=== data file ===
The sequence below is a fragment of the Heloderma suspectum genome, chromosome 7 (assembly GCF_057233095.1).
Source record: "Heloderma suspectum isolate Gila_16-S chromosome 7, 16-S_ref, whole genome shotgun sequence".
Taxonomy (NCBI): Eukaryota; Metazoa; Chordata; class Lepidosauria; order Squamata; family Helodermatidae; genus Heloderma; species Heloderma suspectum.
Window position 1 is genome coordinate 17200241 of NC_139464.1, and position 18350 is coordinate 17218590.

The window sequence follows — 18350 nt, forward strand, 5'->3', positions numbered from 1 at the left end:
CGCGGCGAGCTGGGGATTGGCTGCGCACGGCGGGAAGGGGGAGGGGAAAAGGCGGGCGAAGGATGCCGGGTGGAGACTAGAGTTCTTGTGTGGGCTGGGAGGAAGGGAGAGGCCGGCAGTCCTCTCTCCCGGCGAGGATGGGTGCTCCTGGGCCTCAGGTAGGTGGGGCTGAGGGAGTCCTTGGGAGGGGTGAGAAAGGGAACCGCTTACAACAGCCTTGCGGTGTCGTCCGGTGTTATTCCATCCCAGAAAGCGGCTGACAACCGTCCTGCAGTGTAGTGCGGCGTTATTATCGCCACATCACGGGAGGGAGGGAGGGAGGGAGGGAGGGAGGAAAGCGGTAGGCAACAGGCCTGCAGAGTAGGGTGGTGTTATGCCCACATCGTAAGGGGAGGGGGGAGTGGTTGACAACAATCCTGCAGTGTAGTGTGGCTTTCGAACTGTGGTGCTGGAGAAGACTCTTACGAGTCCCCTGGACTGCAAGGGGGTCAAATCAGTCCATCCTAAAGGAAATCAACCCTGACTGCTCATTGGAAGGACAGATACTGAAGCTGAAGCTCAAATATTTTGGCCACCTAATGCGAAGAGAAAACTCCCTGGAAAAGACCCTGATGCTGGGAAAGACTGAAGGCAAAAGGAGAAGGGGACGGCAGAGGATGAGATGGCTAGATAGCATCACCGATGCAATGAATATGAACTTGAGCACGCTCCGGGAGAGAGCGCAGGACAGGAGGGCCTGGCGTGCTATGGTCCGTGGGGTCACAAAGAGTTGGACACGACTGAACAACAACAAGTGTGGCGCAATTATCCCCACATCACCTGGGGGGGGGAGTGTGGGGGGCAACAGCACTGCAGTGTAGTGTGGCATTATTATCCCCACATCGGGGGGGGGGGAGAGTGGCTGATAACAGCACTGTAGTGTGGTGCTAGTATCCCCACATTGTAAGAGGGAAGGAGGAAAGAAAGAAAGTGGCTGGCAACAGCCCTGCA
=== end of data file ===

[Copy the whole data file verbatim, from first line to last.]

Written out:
The sequence below is a fragment of the Heloderma suspectum genome, chromosome 7 (assembly GCF_057233095.1).
Source record: "Heloderma suspectum isolate Gila_16-S chromosome 7, 16-S_ref, whole genome shotgun sequence".
Taxonomy (NCBI): Eukaryota; Metazoa; Chordata; class Lepidosauria; order Squamata; family Helodermatidae; genus Heloderma; species Heloderma suspectum.
Window position 1 is genome coordinate 17200241 of NC_139464.1, and position 18350 is coordinate 17218590.

The window sequence follows — 18350 nt, forward strand, 5'->3', positions numbered from 1 at the left end:
CGCGGCGAGCTGGGGATTGGCTGCGCACGGCGGGAAGGGGGAGGGGAAAAGGCGGGCGAAGGATGCCGGGTGGAGACTAGAGTTCTTGTGTGGGCTGGGAGGAAGGGAGAGGCCGGCAGTCCTCTCTCCCGGCGAGGATGGGTGCTCCTGGGCCTCAGGTAGGTGGGGCTGAGGGAGTCCTTGGGAGGGGTGAGAAAGGGAACCGCTTACAACAGCCTTGCGGTGTCGTCCGGTGTTATTCCATCCCAGAAAGCGGCTGACAACCGTCCTGCAGTGTAGTGCGGCGTTATTATCGCCACATCACGGGAGGGAGGGAGGGAGGGAGGGAGGGAGGAAAGCGGTAGGCAACAGGCCTGCAGAGTAGGGTGGTGTTATGCCCACATCGTAAGGGGAGGGGGGAGTGGTTGACAACAATCCTGCAGTGTAGTGTGGCTTTCGAACTGTGGTGCTGGAGAAGACTCTTACGAGTCCCCTGGACTGCAAGGGGGTCAAATCAGTCCATCCTAAAGGAAATCAACCCTGACTGCTCATTGGAAGGACAGATACTGAAGCTGAAGCTCAAATATTTTGGCCACCTAATGCGAAGAGAAAACTCCCTGGAAAAGACCCTGATGCTGGGAAAGACTGAAGGCAAAAGGAGAAGGGGACGGCAGAGGATGAGATGGCTAGATAGCATCACCGATGCAATGAATATGAACTTGAGCACGCTCCGGGAGAGAGCGCAGGACAGGAGGGCCTGGCGTGCTATGGTCCGTGGGGTCACAAAGAGTTGGACACGACTGAACAACAACAAGTGTGGCGCAATTATCCCCACATCACCTGGGGGGGGGAGTGTGGGGGGCAACAGCACTGCAGTGTAGTGTGGCATTATTATCCCCACATCGGGGGGGGGGGAGAGTGGCTGATAACAGCACTGTAGTGTGGTGCTAGTATCCCCACATTGTAAGAGGGAAGGAGGAAAGAAAGAAAGTGGCTGGCAACAGCCCTGCA